De Blasio Deputy Anthony Shorris Ducks Questions on MTA Funding

Mayor Bill de Blasio’s One New York plan, focused on the intersection of income inequality and the environment, doesn’t hesitate to make big recommendations to the MTA, like a new subway line. To pay for those plans, de Blasio will need Governor Cuomo and the state legislature to take action, but the mayor isn’t putting forward his own ideas about how to fund the MTA.

First Deputy Mayor Anthony Shorris. Photo: Wikipedia

While the Move NY toll reform plan aligns with the mayor’s environmental and equity goals, de Blasio has avoided taking a position on it. Today, his top deputy wouldn’t elaborate on City Hall’s position except to note that the mayor is “leading the fight” to pass a federal transportation bill.

After his morning keynote at the annual Regional Plan Association assembly at the Waldorf-Astoria, First Deputy Mayor Anthony Shorris continued the administration’s waltz around the Move NY Fair Plan during a press scrum.

“Look, I think one thing we’ve said from the beginning is the full funding of the MTA capital program is essential to the city, to this mayor’s agenda, and to the whole One New York plan, and even more broadly, to the whole region,” Shorris said. “Everybody’s going to have to figure out how to come together and do that. That’s the city, the state, the MTA itself.”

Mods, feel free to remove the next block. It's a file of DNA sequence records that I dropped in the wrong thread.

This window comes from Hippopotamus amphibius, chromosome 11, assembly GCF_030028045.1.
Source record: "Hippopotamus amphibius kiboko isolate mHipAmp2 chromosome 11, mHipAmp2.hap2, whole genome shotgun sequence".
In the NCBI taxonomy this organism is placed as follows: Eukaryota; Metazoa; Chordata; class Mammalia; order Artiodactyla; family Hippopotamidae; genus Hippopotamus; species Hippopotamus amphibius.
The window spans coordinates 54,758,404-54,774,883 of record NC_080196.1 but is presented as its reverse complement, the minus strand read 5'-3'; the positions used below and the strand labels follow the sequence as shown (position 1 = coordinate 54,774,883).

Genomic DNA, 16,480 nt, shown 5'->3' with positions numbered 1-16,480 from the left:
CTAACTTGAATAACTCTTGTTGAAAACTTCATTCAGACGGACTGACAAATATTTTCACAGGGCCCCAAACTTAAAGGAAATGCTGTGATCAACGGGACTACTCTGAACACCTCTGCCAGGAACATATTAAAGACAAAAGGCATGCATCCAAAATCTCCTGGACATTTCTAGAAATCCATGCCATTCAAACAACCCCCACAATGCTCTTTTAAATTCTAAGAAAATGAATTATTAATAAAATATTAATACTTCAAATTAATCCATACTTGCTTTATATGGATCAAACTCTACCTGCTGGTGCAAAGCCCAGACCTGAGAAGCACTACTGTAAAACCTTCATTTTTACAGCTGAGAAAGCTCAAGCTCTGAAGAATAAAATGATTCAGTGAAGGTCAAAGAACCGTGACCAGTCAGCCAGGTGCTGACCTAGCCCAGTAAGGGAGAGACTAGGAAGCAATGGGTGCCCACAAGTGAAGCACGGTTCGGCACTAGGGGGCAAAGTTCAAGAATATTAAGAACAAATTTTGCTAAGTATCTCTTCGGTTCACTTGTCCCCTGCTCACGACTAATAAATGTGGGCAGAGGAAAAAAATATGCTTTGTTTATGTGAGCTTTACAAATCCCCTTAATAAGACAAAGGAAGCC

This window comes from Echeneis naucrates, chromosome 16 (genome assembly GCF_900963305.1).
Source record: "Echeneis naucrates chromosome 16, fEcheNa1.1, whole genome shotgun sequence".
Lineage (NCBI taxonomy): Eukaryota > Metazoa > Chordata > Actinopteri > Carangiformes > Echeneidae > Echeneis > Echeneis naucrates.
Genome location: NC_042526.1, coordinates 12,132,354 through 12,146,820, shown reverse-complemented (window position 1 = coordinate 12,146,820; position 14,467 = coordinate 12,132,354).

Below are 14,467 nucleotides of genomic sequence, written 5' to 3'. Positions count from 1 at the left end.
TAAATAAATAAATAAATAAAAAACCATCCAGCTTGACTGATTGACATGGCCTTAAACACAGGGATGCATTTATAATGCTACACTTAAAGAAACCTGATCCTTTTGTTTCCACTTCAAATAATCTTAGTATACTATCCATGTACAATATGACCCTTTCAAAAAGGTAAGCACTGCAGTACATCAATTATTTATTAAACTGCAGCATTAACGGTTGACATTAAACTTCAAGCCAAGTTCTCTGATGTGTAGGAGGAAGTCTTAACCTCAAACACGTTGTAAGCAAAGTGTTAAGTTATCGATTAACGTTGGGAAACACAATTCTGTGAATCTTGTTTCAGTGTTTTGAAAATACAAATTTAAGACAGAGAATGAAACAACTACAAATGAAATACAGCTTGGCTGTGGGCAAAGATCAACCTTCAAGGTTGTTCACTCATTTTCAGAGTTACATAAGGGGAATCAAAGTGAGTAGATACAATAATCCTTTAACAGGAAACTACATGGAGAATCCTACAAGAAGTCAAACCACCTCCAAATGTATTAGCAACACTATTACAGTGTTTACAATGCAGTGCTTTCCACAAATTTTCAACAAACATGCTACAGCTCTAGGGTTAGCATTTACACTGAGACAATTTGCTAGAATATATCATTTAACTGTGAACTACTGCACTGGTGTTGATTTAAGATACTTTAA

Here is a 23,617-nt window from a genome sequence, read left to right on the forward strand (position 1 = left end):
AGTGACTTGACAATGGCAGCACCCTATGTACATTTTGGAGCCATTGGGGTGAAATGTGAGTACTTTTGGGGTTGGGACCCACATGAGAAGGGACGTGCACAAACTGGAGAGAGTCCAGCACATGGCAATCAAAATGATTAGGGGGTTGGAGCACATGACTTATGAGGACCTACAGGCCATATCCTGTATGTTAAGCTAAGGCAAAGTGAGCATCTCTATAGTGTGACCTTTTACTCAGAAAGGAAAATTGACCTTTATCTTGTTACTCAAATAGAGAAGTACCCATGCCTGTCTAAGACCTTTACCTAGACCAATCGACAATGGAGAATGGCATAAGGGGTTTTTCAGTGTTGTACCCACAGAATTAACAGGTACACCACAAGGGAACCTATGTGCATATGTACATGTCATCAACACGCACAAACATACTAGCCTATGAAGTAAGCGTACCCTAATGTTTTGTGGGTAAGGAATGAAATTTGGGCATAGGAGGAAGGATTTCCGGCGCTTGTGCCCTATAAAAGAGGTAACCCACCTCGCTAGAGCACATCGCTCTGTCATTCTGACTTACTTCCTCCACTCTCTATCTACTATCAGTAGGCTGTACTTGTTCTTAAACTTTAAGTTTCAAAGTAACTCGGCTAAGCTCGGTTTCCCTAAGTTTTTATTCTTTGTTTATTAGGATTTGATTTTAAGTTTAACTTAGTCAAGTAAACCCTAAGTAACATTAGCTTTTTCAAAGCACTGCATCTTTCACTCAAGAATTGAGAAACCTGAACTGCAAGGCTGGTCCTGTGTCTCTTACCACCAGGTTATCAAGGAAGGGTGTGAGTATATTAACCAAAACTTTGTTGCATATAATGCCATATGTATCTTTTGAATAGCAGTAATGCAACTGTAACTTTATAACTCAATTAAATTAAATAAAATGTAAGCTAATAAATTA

Then Shorris shifted to Congress.

“It’s also very important that the transportation bill in Washington be passed. There’s actually a critical federal component,” Shorris said.

I asked if that meant the city wouldn’t talk about its transit funding preferences until a new transportation bill passes Congress. “No, it means that we all, though, have to fight to get that transportation bill funded,” Shorris replied, “and the mayor’s leading that fight right now.”

When it comes to funding the MTA, however, federal policy is the wrong place to focus. With power in Washington split between the Obama White House and the GOP Congress, federal transit funding isn’t about to change much. The arena where the mayor has allies and can actually make a difference is Albany.

Support for toll reform appears to be building in the state legislature, but it looks like this is one fight the de Blasio team isn’t going to lead. “I’ve read summaries of it, not the plan [itself],” Shorris said. “I think it’s a really important contribution to the conversation.”

Meanwhile, at a breakfast speech to the Association for a Better New York a few blocks away, Cuomo announced a surprise reappointment for well-respected MTA Chairman and CEO Tom Prendergast, but didn’t reveal any details about how he’d like to fill the gap in the authority’s capital program.

“I’m very excited about being reappointed,” Prendergast told the Times’ Emma Fitzsimmons, “but my mission at hand is to make sure I get a capital program.”

Albany’s window to come up with a solution ends when the legislative session wraps up in less than two months.

  • Fakey McFakename